Maui Council Rejects US Space Force Telescope Project on Haleakala

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US Space Force Telescope Project on Haleakala
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HONOLULU — Local officials on Maui voted on Wednesday to oppose a U.S. military proposal to build new telescopes atop Haleakala volcano, marking the latest observatory project to face opposition in Hawaii.

The U.S. Space Force and Air Force plan to construct a new facility on Haleakala, Maui’s highest peak, to monitor space objects.

The Maui County Council unanimously passed a resolution, 9-0, against the project. The resolution stated that Haleakala’s summit is sacred, used for religious ceremonies, prayers, and connecting with ancestors.


“Haleakala is more than just a mountain; the summit is considered wao akua, or ‘realm of the gods,’ and continues to be a place of deep spirituality for Native Hawaiians to engage in traditional practices,” the resolution stated.

The resolution also noted that the Space Force has yet to clean up a 700-gallon diesel fuel spill from one of its existing Haleakala telescopes. The spill occurred last year when a backup generator pump malfunctioned during a lightning storm.

The proposed new facility, called AMOS STAR (Air Force Maui Optical and Supercomputing Site Small Telescope Advanced Research), would include six telescopes in ground-mounted domes and one rooftop-mounted domed telescope.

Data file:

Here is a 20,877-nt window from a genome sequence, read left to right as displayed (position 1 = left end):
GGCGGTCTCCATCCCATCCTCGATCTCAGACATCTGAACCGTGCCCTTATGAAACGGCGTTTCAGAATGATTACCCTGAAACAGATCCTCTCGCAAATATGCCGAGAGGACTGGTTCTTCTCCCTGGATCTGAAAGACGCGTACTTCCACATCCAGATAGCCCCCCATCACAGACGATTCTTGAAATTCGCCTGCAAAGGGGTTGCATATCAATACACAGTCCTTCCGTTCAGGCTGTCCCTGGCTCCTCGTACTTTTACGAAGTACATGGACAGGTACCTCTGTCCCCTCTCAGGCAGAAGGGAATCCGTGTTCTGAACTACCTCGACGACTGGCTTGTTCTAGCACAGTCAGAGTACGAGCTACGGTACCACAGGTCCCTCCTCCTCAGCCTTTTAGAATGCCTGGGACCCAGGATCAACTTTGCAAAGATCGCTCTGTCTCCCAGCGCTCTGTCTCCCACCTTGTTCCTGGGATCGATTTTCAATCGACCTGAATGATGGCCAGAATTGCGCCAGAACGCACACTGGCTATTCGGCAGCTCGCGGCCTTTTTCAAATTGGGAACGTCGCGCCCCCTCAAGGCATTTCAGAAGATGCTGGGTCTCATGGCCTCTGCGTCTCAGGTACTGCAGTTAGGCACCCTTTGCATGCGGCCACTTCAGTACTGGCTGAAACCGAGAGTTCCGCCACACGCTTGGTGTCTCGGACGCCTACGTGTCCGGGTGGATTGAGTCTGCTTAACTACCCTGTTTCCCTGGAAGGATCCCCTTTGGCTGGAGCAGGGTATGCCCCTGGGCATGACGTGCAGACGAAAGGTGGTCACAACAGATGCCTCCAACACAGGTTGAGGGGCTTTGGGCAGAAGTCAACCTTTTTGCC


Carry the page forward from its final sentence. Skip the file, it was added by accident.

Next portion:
The Maui Space Surveillance Complex

The county’s resolution urged the military to stop their development efforts and called on the National Park Service, Federal Aviation Administration, and Hawaii Department of Land and Natural Resources to deny the project permits.

Haleakala’s peak offers some of the world’s best conditions for space observation due to its clear skies and dry air, similar to Mauna Kea on the Big Island, which hosts around a dozen telescopes.

Haleakala, standing at 10,023 feet (3,055 meters), already houses multiple University of Hawaii observatories and the Maui Space Surveillance Complex. Despite protests in 2017, the Daniel K. Inouye Solar Telescope was completed and released its first images in 2020.

Meanwhile, the Thirty Meter Telescope (TMT) project on Mauna Kea has faced massive protests since 2019 and is currently paused as planners seek National Science Foundation funding.